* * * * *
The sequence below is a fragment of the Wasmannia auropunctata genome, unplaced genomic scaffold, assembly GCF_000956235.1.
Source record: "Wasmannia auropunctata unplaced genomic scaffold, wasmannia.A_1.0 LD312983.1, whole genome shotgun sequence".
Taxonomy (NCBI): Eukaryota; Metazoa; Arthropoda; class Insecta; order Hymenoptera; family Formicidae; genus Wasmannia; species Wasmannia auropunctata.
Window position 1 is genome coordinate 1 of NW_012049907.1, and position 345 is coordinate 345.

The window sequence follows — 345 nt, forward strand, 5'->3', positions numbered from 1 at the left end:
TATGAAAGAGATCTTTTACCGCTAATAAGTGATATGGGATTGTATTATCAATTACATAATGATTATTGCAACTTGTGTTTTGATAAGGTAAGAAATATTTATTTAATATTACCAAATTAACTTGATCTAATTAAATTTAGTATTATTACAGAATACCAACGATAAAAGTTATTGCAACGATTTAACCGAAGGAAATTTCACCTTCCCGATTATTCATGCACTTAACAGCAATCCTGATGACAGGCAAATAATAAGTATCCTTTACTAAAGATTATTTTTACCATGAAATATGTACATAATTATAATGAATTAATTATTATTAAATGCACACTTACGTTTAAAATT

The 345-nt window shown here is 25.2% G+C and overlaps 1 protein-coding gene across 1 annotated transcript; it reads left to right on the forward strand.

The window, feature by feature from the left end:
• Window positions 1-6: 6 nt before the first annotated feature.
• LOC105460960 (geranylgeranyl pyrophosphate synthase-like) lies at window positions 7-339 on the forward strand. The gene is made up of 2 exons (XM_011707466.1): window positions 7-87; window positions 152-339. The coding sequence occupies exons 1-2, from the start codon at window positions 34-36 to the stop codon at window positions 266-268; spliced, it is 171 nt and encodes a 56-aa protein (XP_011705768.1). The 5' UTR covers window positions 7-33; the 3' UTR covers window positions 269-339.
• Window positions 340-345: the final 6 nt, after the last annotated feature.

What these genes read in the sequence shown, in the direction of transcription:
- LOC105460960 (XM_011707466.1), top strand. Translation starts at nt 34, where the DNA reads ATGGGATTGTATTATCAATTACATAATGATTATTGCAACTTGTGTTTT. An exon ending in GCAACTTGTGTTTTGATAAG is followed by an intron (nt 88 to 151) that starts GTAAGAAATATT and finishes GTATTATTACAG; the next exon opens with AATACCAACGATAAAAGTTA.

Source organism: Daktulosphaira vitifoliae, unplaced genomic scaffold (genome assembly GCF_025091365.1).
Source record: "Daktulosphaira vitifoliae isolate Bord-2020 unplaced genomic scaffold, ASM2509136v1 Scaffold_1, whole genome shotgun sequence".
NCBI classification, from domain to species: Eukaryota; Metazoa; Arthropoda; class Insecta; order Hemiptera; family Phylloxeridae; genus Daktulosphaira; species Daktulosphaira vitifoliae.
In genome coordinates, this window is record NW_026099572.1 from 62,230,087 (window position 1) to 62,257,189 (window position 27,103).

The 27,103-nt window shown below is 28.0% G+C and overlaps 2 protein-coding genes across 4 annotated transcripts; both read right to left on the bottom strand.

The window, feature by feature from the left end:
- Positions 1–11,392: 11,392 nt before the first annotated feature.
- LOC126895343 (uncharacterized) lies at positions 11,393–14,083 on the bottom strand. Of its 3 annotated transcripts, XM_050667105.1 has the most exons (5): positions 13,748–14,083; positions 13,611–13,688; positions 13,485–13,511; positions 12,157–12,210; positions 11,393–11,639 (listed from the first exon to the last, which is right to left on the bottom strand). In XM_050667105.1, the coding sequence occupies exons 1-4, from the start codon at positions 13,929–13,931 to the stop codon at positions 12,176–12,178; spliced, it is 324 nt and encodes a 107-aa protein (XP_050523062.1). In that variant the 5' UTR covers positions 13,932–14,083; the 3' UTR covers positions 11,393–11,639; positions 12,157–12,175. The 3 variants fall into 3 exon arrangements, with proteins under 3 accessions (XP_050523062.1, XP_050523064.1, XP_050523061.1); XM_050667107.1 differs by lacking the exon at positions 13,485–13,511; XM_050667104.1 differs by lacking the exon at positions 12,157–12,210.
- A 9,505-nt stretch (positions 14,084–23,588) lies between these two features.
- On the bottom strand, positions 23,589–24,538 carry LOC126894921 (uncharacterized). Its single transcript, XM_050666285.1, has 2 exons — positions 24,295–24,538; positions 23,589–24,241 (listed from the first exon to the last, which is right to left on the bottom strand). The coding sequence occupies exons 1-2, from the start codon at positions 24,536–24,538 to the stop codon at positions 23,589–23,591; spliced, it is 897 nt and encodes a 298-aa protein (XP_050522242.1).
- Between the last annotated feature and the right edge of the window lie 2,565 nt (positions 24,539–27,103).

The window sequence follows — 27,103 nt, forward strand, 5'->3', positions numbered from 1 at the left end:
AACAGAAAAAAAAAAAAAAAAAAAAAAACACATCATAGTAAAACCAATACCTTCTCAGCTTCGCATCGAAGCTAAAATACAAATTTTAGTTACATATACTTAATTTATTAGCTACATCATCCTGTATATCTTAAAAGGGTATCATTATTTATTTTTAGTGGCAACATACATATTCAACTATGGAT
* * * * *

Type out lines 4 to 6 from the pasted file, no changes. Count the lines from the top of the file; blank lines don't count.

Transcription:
Window position 1 is genome coordinate 1 of NW_012049907.1, and position 345 is coordinate 345.

The window sequence follows — 345 nt, forward strand, 5'->3', positions numbered from 1 at the left end:
TATGAAAGAGATCTTTTACCGCTAATAAGTGATATGGGATTGTATTATCAATTACATAATGATTATTGCAACTTGTGTTTTGATAAGGTAAGAAATATTTATTTAATATTACCAAATTAACTTGATCTAATTAAATTTAGTATTATTACAGAATACCAACGATAAAAGTTATTGCAACGATTTAACCGAAGGAAATTTCACCTTCCCGATTATTCATGCACTTAACAGCAATCCTGATGACAGGCAAATAATAAGTATCCTTTACTAAAGATTATTTTTACCATGAAATATGTACATAATTATAATGAATTAATTATTATTAAATGCACACTTACGTTTAAAATT